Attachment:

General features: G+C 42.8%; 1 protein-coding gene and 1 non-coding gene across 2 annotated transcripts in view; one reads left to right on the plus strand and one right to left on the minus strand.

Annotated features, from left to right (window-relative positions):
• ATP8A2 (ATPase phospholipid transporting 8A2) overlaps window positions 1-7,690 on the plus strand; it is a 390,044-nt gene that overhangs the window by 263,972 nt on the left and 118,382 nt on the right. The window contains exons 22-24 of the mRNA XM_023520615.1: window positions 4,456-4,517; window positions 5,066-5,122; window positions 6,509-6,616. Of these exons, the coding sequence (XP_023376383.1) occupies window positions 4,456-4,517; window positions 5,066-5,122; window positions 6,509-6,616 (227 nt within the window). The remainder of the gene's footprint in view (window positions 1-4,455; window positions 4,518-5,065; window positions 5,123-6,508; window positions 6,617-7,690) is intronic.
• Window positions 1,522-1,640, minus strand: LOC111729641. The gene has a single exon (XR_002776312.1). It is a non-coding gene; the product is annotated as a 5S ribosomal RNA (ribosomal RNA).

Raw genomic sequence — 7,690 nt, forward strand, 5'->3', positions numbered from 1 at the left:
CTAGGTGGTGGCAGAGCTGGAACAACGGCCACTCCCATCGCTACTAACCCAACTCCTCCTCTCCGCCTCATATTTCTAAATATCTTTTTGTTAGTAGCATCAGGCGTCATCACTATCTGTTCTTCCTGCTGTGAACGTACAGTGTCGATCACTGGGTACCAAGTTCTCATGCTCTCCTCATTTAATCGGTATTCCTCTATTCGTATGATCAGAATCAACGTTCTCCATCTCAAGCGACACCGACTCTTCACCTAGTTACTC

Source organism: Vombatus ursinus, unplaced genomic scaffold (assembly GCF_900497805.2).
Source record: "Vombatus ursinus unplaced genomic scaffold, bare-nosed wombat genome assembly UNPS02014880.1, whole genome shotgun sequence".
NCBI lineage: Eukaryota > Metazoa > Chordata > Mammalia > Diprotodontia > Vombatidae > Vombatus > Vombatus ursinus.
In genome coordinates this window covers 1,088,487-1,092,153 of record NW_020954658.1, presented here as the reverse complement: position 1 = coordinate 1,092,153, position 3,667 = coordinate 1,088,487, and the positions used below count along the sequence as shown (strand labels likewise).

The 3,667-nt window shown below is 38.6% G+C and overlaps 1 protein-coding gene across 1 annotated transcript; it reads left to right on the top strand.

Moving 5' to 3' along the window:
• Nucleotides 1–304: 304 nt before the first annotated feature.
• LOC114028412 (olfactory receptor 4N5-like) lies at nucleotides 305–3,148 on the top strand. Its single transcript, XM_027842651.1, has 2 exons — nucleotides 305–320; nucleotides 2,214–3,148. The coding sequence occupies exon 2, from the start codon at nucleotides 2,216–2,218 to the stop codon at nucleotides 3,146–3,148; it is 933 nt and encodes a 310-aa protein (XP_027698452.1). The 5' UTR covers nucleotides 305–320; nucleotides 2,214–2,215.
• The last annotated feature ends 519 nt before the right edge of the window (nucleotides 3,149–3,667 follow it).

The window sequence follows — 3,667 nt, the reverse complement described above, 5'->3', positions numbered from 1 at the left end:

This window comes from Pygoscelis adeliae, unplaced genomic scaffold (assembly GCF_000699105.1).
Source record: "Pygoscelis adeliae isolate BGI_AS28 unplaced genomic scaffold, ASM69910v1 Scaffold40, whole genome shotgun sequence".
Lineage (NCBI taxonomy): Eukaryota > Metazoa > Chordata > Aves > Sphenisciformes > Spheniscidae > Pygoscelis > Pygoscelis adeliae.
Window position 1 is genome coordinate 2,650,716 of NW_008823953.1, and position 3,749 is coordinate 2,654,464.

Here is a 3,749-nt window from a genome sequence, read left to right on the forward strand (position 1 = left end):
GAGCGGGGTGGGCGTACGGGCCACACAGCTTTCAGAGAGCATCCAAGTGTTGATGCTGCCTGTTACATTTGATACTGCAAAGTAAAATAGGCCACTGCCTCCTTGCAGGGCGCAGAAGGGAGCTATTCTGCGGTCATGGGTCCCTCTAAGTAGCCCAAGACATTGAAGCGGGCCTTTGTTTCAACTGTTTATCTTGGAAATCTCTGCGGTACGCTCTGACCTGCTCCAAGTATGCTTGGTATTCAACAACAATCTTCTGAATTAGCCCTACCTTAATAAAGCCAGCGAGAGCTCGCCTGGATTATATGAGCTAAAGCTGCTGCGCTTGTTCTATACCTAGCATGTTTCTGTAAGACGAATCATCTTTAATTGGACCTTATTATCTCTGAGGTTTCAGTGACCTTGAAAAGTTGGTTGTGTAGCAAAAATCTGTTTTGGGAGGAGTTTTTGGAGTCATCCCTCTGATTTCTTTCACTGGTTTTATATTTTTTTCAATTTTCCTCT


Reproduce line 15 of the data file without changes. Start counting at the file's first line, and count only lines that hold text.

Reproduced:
• The last annotated feature ends 519 nt before the right edge of the window (nucleotides 3,149–3,667 follow it).